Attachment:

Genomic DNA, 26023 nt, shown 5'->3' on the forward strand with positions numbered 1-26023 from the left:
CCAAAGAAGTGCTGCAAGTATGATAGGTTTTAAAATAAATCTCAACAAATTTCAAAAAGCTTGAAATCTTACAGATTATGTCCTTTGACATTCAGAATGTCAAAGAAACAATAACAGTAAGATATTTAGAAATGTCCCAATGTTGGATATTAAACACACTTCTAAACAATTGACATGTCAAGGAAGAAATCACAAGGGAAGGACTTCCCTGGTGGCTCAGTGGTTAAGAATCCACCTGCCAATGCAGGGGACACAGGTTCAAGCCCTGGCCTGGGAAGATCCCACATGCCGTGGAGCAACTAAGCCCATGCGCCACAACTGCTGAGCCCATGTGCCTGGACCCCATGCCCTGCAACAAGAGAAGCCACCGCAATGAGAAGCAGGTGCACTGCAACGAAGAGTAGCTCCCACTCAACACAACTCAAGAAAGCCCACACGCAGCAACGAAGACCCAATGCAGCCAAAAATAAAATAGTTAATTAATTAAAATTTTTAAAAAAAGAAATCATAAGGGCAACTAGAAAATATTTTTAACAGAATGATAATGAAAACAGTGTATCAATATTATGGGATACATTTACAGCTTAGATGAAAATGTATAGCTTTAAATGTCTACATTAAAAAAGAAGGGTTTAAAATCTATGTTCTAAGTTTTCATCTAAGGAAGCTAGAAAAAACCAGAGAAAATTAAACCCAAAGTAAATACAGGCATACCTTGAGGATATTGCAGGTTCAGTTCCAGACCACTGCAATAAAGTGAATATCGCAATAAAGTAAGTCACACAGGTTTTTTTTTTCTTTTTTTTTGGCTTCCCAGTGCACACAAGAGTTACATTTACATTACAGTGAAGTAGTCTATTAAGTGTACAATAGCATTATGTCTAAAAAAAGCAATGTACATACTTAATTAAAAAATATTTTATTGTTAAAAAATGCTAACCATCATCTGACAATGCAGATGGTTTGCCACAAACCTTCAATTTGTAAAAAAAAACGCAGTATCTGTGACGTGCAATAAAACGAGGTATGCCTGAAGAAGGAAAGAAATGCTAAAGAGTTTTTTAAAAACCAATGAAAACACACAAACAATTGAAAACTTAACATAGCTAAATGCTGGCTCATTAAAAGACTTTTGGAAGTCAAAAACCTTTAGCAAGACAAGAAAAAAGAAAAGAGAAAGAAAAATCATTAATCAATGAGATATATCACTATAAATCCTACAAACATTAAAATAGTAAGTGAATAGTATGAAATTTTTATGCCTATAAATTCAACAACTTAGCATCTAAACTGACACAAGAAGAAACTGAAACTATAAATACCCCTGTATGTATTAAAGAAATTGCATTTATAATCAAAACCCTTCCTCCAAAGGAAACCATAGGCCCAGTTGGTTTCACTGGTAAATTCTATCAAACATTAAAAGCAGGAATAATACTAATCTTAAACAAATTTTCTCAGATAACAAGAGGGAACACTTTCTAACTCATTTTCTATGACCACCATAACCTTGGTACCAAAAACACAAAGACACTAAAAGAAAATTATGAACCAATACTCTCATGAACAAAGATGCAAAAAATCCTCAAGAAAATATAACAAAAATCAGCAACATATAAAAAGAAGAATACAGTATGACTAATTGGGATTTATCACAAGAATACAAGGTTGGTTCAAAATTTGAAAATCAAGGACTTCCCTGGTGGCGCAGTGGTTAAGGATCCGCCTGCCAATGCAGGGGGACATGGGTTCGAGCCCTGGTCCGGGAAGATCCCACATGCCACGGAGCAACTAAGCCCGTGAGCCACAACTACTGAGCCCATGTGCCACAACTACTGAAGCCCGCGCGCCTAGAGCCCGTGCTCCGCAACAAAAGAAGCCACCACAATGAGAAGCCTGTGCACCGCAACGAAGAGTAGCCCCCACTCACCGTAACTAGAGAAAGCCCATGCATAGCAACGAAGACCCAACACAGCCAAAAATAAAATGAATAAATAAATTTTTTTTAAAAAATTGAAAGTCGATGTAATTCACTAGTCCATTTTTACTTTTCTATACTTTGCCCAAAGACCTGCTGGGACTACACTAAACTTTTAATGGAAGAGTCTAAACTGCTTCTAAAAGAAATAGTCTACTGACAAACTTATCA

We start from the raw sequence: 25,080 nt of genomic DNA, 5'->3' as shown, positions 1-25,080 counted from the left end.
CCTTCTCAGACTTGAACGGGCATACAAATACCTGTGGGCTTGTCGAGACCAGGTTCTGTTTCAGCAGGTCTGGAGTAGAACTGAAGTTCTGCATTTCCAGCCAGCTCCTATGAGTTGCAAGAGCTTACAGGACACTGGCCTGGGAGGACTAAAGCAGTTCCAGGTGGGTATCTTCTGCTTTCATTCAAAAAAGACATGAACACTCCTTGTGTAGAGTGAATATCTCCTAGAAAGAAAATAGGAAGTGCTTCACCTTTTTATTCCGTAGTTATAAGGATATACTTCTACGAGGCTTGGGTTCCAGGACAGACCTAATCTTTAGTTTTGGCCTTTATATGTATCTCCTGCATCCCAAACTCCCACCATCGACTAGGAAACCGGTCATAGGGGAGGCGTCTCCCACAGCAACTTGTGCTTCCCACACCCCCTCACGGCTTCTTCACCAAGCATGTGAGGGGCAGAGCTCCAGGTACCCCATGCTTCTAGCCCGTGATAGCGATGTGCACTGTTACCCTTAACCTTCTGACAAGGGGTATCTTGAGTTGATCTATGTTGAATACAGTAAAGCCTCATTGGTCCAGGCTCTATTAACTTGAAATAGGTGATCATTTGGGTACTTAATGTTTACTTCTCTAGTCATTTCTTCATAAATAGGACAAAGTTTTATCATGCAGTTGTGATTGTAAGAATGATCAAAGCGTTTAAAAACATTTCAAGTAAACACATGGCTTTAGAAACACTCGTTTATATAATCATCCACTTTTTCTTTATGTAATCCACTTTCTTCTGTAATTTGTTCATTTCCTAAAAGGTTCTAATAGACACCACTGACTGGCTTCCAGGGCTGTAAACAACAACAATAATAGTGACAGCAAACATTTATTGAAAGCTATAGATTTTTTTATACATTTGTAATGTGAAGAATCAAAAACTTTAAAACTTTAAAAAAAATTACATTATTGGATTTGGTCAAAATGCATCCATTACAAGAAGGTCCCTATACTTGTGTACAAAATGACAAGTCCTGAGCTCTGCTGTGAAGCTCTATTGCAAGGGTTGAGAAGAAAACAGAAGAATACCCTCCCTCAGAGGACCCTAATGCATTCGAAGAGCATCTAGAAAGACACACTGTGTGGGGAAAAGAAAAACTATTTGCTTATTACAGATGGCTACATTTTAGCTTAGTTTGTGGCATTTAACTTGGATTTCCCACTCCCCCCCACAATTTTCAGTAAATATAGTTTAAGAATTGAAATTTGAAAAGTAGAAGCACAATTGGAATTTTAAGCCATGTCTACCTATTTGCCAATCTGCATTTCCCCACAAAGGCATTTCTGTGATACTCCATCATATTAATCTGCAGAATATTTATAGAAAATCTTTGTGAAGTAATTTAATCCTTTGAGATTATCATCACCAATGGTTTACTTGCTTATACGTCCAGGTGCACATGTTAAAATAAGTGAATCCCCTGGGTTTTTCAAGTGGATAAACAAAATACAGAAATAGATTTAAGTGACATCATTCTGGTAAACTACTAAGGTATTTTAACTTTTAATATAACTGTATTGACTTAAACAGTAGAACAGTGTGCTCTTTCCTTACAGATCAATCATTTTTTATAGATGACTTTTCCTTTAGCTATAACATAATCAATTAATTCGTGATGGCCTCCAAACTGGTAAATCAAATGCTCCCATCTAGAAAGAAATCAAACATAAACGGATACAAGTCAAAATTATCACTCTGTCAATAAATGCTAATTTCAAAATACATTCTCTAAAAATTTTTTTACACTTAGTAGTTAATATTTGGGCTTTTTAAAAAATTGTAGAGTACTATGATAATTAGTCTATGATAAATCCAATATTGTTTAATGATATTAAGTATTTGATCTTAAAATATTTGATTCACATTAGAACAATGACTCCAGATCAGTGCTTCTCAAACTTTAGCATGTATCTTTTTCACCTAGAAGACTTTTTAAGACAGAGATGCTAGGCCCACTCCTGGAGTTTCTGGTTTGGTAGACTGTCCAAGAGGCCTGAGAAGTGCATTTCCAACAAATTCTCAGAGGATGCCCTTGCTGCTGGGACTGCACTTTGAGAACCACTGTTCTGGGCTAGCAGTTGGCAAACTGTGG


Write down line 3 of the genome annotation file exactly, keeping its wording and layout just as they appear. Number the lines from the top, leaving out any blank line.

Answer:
We start from the raw sequence: 25,080 nt of genomic DNA, 5'->3' as shown, positions 1-25,080 counted from the left end.